The Occupational Safety & Health Administration (OSHA) was created to ensure safe and healthful working conditions for employees. Employers must provide a workplace that's free from serious hazards and that follows all OSHA requirements, such as these high-profile safety and health standards:
- Confined Spaces
- Forklift Safety
- Hazard Communication
- Injury & Illness Recordkeeping (OSHA 300 Log)
- Personal Protective Equipment (PPE)
OSHA compliance training is required for employees as part of several standards. View our training checklist to see what may be required for your business.
- Motor vehicle incidents during commute can be work-related, according to new OSHA interpretation 2/11/22
- OSHA withdraws COVID-19 ETS 1/26/22
- OSHA raises penalties for 2022 1/14/22
- OSHA’s Fall 2021 Regulatory Agenda shows what’s on the horizon 12/17/22
- OSHA releases long-awaited vaccination/testing standard 11/4/21
- Recordability and the COVID-19 vaccine 4/30/21
Which OSHA regulations are most commonly violated? Take a look at the top 10 most frequently cited OSHA standards. The preliminary list relies on information from October 1, 2020, through September 30, 2021.
- Fall Protection - General Requirements (29 CFR 1926.501) – view Fall Protection Training solutions
- Respiratory Protection (29 CFR 1910.134) – view OSHA Respiratory Protection solutions
- Ladders (29 CFR 1926.1053) – view OSHA Ladder & Stairway solutions
- Scaffolds (29 CFR 1926.451) – view OSHA Scaffolding solutions
- Hazard Communication (29 CFR 1910.1200) – view OSHA Hazard Communication solutions
- Lockout/Tagout (29 CFR 1910.147) – view OSHA Lockout/Tagout solutions
- Fall Protection - Training Requirements (29 CFR 1926.503) – view Fall Protection Training solutions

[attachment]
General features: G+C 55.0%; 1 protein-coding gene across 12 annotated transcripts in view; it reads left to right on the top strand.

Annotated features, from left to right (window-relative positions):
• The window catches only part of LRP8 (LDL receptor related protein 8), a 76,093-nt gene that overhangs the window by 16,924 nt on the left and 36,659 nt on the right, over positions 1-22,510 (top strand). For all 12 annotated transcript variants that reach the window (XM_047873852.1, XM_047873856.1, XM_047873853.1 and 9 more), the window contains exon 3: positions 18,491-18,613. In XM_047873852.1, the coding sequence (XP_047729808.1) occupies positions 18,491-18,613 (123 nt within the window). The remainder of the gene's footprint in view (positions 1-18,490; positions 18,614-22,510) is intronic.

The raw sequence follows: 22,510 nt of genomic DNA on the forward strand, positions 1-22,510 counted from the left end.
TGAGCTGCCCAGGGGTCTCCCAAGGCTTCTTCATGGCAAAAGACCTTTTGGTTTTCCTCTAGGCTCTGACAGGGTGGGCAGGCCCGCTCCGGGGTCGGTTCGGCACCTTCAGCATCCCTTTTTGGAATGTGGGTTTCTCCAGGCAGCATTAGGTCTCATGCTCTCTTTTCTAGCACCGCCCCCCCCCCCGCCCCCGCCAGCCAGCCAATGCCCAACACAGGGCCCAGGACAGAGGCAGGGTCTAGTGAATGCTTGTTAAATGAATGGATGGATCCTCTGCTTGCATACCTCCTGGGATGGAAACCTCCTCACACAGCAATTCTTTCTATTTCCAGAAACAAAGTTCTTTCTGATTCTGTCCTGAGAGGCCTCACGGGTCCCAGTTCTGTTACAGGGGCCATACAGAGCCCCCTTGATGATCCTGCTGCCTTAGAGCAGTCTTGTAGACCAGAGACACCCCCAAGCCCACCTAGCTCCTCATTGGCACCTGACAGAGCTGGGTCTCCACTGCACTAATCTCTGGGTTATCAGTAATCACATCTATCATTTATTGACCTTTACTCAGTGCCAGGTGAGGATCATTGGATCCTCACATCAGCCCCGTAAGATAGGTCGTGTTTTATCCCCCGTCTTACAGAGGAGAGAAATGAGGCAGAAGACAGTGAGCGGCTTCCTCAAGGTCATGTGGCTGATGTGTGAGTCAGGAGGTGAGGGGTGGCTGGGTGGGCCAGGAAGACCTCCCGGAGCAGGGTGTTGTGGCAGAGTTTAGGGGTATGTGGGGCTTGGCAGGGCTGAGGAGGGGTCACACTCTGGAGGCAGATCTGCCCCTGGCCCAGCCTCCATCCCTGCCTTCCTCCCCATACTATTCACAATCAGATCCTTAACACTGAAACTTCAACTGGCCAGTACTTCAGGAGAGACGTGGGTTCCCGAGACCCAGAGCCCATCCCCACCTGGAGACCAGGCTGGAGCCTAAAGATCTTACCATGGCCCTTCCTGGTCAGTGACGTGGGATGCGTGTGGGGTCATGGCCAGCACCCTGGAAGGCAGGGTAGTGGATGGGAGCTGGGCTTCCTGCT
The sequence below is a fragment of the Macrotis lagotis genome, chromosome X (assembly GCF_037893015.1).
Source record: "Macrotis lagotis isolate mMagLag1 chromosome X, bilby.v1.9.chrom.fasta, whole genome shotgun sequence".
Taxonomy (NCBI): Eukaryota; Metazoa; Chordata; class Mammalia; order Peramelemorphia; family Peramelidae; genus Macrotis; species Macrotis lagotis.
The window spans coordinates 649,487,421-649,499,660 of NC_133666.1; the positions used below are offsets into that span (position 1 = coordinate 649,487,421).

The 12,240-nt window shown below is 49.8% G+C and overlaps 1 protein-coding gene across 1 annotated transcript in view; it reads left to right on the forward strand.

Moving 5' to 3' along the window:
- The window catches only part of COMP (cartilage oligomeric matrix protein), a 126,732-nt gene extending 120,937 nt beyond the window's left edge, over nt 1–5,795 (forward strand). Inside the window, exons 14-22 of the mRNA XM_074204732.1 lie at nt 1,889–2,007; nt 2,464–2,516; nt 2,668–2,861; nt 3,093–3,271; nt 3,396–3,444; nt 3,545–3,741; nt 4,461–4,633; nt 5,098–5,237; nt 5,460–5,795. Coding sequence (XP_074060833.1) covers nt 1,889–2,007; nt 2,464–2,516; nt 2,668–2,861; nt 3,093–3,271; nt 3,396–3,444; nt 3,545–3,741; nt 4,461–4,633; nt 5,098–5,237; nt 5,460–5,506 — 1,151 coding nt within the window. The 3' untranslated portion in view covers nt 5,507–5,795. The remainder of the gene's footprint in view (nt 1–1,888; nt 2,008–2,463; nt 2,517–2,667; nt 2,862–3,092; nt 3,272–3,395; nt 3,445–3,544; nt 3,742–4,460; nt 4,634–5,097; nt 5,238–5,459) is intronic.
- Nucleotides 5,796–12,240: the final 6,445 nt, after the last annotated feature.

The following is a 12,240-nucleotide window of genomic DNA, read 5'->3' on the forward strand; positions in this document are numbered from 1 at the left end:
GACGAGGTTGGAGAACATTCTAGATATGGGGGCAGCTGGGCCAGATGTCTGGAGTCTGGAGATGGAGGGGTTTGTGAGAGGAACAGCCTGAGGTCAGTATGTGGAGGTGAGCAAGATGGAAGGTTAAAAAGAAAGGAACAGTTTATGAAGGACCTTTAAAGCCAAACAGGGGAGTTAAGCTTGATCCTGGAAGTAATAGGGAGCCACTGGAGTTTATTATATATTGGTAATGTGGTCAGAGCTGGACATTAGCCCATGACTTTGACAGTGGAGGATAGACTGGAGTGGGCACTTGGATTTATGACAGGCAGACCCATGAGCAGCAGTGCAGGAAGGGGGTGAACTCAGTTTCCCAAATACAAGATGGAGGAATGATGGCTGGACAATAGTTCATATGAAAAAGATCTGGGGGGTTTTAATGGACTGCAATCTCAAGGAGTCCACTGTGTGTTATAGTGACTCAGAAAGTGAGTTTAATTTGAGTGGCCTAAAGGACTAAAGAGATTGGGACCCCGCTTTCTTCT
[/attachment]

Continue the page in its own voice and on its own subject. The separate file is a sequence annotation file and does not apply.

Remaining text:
- Personal Protective Equipment - Eye and Face protection (29 CFR 1926.102) – view Eye and Face Protection solutions
- Powered Industrial Trucks (29 CFR 1910.178) – view OSHA Forklift Safety solutions
- Machine Guarding (29 CFR 1910.212) – view OSHA Machine Guarding solutions
With the buzz surrounding OSHA's stepped-up enforcement, employers often wonder what their chances are for an inspection. While almost any employer could be inspected on any given day, there are certain factors that increase the likelihood of an inspection, including:
- Imminent danger — often triggered by a call from an employee or member of the public, a referral from another agency or a plain-view observation.
- Fatality/catastrophe — triggered by incidents involving a death, hospitalization, amputation, or loss of eye.
- Worker complaints and referrals — triggered by allegations of hazards or violations.
- Targeted inspections — triggered by National Emphasis Programs, and Regional and Local Emphasis Programs.
- Follow-up inspections — triggered by citations issued in the past. OSHA conducts follow-up inspections to ensure hazards have been abated at a specific facility and other locations of the same company where it believes similar hazards likely exist.
OSHA conducts approximately 40,000 inspections per year, resulting in adjusted penalties of approximately $35 million. See below for more facts and figures regarding OSHA inspection.
The following table shows how frequently different types of OSHA inspections generally occur. Employers should take note of programmed inspections, which OSHA conducts to target certain industries, hazards, or workplaces. In addition, employers should realize that reporting a serious injury to OSHA increases chances of either a phone investigation or onsite-inspection. While employers can’t prevent inspectors from showing up, they can be prepared by knowing the likelihood of an inspection.
|Federal OSHA Inspections — By the Numbers|
|Reason for inspection||Description||Frequency|
|National, regional, local emphasis programs||40-50% of all inspections.|
|Complaints||25% of all inspections|
|Referrals from other agencies||13% of all inspections|
|Follow-up from prior inspection||Varies|
|Severe injury reports||1,800 per year|
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